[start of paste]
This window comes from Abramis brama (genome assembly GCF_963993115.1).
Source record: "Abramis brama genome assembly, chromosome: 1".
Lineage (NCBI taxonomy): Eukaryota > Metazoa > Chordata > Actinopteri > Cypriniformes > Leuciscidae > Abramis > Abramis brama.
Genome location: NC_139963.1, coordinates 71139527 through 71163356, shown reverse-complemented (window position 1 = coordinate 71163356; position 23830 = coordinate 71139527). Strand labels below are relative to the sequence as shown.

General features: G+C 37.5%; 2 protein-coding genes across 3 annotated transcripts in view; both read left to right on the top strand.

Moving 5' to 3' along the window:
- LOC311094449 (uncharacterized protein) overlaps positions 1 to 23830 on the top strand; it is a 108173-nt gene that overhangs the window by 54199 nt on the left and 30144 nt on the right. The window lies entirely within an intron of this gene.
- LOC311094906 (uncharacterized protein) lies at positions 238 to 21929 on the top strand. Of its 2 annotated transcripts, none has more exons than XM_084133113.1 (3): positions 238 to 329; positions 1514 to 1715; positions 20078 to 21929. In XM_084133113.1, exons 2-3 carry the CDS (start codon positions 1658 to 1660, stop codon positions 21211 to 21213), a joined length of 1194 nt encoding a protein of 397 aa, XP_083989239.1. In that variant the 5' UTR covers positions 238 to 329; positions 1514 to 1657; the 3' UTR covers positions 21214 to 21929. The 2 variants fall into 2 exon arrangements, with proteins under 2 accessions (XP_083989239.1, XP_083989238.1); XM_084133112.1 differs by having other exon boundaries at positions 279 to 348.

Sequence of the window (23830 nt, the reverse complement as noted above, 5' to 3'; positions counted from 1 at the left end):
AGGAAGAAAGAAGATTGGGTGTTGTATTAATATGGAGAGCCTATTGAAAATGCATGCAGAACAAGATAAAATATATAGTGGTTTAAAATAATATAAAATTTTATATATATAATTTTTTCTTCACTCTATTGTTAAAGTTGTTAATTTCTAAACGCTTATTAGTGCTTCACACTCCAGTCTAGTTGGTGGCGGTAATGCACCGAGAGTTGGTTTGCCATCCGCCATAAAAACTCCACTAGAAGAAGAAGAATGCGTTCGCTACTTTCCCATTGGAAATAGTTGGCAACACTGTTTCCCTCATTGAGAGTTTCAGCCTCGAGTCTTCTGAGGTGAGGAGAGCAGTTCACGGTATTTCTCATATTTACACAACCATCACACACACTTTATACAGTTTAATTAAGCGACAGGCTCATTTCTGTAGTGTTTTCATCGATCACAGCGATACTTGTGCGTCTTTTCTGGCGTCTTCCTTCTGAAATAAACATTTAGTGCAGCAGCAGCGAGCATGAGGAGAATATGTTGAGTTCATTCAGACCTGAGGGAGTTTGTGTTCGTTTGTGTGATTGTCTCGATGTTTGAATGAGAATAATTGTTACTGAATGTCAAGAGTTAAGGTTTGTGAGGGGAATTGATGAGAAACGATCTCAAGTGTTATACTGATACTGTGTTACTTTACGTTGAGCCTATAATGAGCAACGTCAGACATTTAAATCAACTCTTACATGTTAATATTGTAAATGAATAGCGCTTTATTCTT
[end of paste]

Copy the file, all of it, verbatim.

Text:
This window comes from Abramis brama (genome assembly GCF_963993115.1).
Source record: "Abramis brama genome assembly, chromosome: 1".
Lineage (NCBI taxonomy): Eukaryota > Metazoa > Chordata > Actinopteri > Cypriniformes > Leuciscidae > Abramis > Abramis brama.
Genome location: NC_139963.1, coordinates 71139527 through 71163356, shown reverse-complemented (window position 1 = coordinate 71163356; position 23830 = coordinate 71139527). Strand labels below are relative to the sequence as shown.

General features: G+C 37.5%; 2 protein-coding genes across 3 annotated transcripts in view; both read left to right on the top strand.

Moving 5' to 3' along the window:
- LOC311094449 (uncharacterized protein) overlaps positions 1 to 23830 on the top strand; it is a 108173-nt gene that overhangs the window by 54199 nt on the left and 30144 nt on the right. The window lies entirely within an intron of this gene.
- LOC311094906 (uncharacterized protein) lies at positions 238 to 21929 on the top strand. Of its 2 annotated transcripts, none has more exons than XM_084133113.1 (3): positions 238 to 329; positions 1514 to 1715; positions 20078 to 21929. In XM_084133113.1, exons 2-3 carry the CDS (start codon positions 1658 to 1660, stop codon positions 21211 to 21213), a joined length of 1194 nt encoding a protein of 397 aa, XP_083989239.1. In that variant the 5' UTR covers positions 238 to 329; positions 1514 to 1657; the 3' UTR covers positions 21214 to 21929. The 2 variants fall into 2 exon arrangements, with proteins under 2 accessions (XP_083989239.1, XP_083989238.1); XM_084133112.1 differs by having other exon boundaries at positions 279 to 348.

Sequence of the window (23830 nt, the reverse complement as noted above, 5' to 3'; positions counted from 1 at the left end):
AGGAAGAAAGAAGATTGGGTGTTGTATTAATATGGAGAGCCTATTGAAAATGCATGCAGAACAAGATAAAATATATAGTGGTTTAAAATAATATAAAATTTTATATATATAATTTTTTCTTCACTCTATTGTTAAAGTTGTTAATTTCTAAACGCTTATTAGTGCTTCACACTCCAGTCTAGTTGGTGGCGGTAATGCACCGAGAGTTGGTTTGCCATCCGCCATAAAAACTCCACTAGAAGAAGAAGAATGCGTTCGCTACTTTCCCATTGGAAATAGTTGGCAACACTGTTTCCCTCATTGAGAGTTTCAGCCTCGAGTCTTCTGAGGTGAGGAGAGCAGTTCACGGTATTTCTCATATTTACACAACCATCACACACACTTTATACAGTTTAATTAAGCGACAGGCTCATTTCTGTAGTGTTTTCATCGATCACAGCGATACTTGTGCGTCTTTTCTGGCGTCTTCCTTCTGAAATAAACATTTAGTGCAGCAGCAGCGAGCATGAGGAGAATATGTTGAGTTCATTCAGACCTGAGGGAGTTTGTGTTCGTTTGTGTGATTGTCTCGATGTTTGAATGAGAATAATTGTTACTGAATGTCAAGAGTTAAGGTTTGTGAGGGGAATTGATGAGAAACGATCTCAAGTGTTATACTGATACTGTGTTACTTTACGTTGAGCCTATAATGAGCAACGTCAGACATTTAAATCAACTCTTACATGTTAATATTGTAAATGAATAGCGCTTTATTCTT